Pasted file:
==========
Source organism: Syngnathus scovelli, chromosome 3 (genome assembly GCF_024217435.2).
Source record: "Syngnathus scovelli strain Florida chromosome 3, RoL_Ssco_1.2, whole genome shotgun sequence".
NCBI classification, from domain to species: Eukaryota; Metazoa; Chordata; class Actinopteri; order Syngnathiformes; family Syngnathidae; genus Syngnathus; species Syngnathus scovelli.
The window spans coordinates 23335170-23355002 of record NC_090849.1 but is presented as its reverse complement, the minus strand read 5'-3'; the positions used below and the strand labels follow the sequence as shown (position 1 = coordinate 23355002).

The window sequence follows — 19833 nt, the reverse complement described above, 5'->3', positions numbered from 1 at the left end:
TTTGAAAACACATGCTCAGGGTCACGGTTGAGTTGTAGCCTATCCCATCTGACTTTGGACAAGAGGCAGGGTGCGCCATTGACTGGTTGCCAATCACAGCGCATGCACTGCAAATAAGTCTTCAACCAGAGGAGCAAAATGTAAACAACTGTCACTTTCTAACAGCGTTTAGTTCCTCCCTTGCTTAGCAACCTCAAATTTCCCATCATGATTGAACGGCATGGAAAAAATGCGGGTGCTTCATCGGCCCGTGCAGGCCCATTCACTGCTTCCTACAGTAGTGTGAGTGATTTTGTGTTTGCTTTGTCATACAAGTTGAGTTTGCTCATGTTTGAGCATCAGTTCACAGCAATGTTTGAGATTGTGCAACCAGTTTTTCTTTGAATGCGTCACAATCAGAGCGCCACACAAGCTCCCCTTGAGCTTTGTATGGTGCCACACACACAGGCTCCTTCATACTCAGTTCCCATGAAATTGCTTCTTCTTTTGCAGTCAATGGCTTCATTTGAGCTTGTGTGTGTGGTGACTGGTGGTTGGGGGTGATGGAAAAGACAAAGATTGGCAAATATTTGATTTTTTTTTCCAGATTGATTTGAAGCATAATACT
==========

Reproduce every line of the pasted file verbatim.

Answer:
Source organism: Syngnathus scovelli, chromosome 3 (genome assembly GCF_024217435.2).
Source record: "Syngnathus scovelli strain Florida chromosome 3, RoL_Ssco_1.2, whole genome shotgun sequence".
NCBI classification, from domain to species: Eukaryota; Metazoa; Chordata; class Actinopteri; order Syngnathiformes; family Syngnathidae; genus Syngnathus; species Syngnathus scovelli.
The window spans coordinates 23335170-23355002 of record NC_090849.1 but is presented as its reverse complement, the minus strand read 5'-3'; the positions used below and the strand labels follow the sequence as shown (position 1 = coordinate 23355002).

The window sequence follows — 19833 nt, the reverse complement described above, 5'->3', positions numbered from 1 at the left end:
TTTGAAAACACATGCTCAGGGTCACGGTTGAGTTGTAGCCTATCCCATCTGACTTTGGACAAGAGGCAGGGTGCGCCATTGACTGGTTGCCAATCACAGCGCATGCACTGCAAATAAGTCTTCAACCAGAGGAGCAAAATGTAAACAACTGTCACTTTCTAACAGCGTTTAGTTCCTCCCTTGCTTAGCAACCTCAAATTTCCCATCATGATTGAACGGCATGGAAAAAATGCGGGTGCTTCATCGGCCCGTGCAGGCCCATTCACTGCTTCCTACAGTAGTGTGAGTGATTTTGTGTTTGCTTTGTCATACAAGTTGAGTTTGCTCATGTTTGAGCATCAGTTCACAGCAATGTTTGAGATTGTGCAACCAGTTTTTCTTTGAATGCGTCACAATCAGAGCGCCACACAAGCTCCCCTTGAGCTTTGTATGGTGCCACACACACAGGCTCCTTCATACTCAGTTCCCATGAAATTGCTTCTTCTTTTGCAGTCAATGGCTTCATTTGAGCTTGTGTGTGTGGTGACTGGTGGTTGGGGGTGATGGAAAAGACAAAGATTGGCAAATATTTGATTTTTTTTTCCAGATTGATTTGAAGCATAATACT